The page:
Wintershall's Libya oil output at 70,000 b/d; builds pipeline
London (Platts)--18Jun2012/742 am EDT/1142 GMT
Germany's Wintershall is currently producing just over 70,000 b/d of oil
in Libya, or around 70% of its output level from before the civil war in the
North African country, a senior company official said Monday.
Speaking at a conference in London, Wintershall vice president Klaus
Langemann said the company's output was being restricted by infrastructure
constraints and that production would rise once a new oil export pipeline in
Libya was completed.
"We are at more than 70% of our original production capacity, and we are
producing a little beyond 70,000 b/d," Langemann told the conference.
Before the unrest in Libya began in February 2011, Wintershall was
producing around 100,000 b/d from its fields in the country.
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Langemann said the company's production facilities suffered no damage
during the civil war, and that it was able to boost production up to around
50,000 b/d within a week of the end of the war.
He also said that Libya had asked Wintershall to help build a new export
pipeline together with the state-owned NOC and Agoco.
"We acted quickly, and the pipeline is now under construction," Langemann
said. "It will be finalized early next year."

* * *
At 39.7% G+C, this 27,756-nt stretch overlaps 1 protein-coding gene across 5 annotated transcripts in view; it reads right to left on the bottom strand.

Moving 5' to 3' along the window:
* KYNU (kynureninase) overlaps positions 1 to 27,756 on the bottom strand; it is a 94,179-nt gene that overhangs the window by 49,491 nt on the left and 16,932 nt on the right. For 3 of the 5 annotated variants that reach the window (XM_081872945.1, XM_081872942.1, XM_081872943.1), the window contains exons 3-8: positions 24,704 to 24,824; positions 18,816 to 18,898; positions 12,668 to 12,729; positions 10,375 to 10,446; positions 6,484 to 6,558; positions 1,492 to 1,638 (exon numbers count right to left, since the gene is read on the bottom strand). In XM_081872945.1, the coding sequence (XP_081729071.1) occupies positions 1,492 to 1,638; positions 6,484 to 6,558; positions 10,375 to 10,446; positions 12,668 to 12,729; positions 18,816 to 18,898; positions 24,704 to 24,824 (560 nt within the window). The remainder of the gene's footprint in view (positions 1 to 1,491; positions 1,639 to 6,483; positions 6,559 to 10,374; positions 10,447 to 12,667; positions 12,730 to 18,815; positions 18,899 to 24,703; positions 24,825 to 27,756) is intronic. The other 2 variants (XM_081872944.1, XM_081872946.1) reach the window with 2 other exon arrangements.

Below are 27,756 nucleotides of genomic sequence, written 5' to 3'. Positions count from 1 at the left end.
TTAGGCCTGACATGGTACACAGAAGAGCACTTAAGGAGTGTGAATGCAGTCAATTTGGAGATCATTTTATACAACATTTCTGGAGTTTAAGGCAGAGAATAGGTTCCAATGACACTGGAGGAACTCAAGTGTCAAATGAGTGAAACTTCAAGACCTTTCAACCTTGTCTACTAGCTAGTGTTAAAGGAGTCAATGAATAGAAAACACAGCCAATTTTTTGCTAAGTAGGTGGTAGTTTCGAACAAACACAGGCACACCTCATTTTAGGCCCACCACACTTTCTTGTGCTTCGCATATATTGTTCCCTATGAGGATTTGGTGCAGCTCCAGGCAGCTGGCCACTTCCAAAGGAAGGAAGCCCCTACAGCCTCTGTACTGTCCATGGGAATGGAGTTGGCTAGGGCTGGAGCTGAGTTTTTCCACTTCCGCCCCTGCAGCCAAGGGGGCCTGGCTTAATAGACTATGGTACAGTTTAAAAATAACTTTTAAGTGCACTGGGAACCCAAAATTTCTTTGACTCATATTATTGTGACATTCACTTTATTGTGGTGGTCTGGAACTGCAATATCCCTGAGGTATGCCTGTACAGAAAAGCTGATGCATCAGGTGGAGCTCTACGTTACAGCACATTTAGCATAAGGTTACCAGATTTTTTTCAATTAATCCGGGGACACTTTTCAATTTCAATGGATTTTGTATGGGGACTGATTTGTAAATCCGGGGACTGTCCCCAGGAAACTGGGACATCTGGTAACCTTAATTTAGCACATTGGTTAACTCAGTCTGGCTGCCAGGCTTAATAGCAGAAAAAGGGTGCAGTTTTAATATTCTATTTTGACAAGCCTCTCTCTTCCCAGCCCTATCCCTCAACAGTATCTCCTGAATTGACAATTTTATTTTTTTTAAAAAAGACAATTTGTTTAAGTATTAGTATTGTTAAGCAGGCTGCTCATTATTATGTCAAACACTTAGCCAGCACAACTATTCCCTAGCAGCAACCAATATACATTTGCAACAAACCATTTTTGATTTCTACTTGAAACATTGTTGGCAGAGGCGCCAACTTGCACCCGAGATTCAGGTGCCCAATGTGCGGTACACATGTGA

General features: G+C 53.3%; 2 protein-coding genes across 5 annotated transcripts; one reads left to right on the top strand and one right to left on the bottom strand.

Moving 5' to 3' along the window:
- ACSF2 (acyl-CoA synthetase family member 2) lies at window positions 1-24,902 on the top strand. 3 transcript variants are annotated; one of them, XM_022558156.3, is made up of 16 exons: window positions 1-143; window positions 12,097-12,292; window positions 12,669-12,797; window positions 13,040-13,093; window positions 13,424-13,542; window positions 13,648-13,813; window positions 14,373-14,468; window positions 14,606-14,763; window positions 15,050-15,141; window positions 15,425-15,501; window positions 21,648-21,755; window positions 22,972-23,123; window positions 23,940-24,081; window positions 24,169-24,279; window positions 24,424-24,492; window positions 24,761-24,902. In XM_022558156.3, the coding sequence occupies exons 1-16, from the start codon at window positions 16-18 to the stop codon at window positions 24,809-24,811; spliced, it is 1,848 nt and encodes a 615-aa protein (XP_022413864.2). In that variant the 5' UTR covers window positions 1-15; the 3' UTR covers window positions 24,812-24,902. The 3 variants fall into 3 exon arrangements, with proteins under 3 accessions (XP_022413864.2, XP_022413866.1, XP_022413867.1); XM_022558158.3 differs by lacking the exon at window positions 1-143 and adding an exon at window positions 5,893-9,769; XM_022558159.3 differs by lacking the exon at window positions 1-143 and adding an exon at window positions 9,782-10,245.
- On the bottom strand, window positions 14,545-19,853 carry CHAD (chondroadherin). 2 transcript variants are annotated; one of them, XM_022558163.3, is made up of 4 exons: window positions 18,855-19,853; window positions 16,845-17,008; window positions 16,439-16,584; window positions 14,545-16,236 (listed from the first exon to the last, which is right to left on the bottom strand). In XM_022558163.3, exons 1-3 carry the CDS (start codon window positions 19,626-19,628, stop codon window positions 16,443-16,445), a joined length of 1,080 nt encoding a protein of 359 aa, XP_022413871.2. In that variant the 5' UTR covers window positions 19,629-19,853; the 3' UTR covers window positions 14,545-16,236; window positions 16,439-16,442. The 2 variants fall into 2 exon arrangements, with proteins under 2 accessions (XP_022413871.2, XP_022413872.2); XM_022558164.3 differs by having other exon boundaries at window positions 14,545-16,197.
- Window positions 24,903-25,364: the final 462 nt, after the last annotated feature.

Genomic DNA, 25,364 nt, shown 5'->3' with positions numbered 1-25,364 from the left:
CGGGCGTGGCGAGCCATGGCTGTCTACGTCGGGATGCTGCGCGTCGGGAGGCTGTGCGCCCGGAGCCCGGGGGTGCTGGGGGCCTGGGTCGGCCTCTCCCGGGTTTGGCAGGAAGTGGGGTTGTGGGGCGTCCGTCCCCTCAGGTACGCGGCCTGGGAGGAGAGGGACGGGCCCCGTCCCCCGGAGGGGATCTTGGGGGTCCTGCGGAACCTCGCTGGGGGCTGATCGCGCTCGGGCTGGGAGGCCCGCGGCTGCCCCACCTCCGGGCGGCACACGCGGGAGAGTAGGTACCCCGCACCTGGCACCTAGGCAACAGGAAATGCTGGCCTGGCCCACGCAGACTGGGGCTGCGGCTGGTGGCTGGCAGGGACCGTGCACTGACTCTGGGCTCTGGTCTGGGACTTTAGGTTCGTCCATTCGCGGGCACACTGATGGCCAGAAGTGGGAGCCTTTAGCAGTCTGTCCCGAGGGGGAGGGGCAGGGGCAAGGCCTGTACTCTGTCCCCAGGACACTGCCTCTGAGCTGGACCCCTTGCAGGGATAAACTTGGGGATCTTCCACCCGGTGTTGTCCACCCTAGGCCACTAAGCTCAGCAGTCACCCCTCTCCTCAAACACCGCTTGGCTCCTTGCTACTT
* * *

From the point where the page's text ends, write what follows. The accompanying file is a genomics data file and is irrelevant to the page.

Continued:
This will help the company restore its pre-uprising output, Langemann
told Platts later on the sidelines of the conference.
"It's just a question of pipeline infrastructure," he said. "The wells
could produce more -- indeed our reservoir engineers told us the shut-in had
helped the reservoir 'relax', which is a good thing."
Langemann also said Wintershall was committed to a long-term future in
Libya, although he said the company's exploration efforts would depend on the
terms offered for new blocks.
"The terms are tough in Libya," he said, referring to the EPSA IV
"In the last rounds it was shown that companies over-bid," he said.
Libya has Africa's largest oil reserves, estimated at some 47.1 billion
barrels, and there is expected to be a concerted effort by international
companies to increase exploration with a view to developing the country's
resources since the death of former Libyan leader Moammar Qadhafi.
Asked whether Wintershall would take part in any future exploration
bidding rounds in Libya, Langemann said: "We wouldn't rule it out." For now,
though, Langemann said the political framework for expanding Libya's oil
sector was not yet in place.
"The decision-making regime is not there at the moment," he said.
Separately, Langemann also said Wintershall was looking at projects in
the UAE, specifically bringing in technology to help Abu Dhabi improve its oil
He said Abu Dhabi currently is short on gas as it reinjects large volumes
to help oil production.
"Looking at Abu Dhabi, they are deficient in gas -- we can bring the
know-how on enhanced oil recovery to allow them to use gas for the domestic
market," Langemann said.
Wintershall signed a memorandum of understanding with the head of the Abu
Dhabi National Oil Company (ADNOC) in May 2010 on possible joint exploration
and development of a gas and condensate deposit in Abu Dhabi.
--Stuart Elliott, email@example.com
--Edited by Jonathan Fox, firstname.lastname@example.org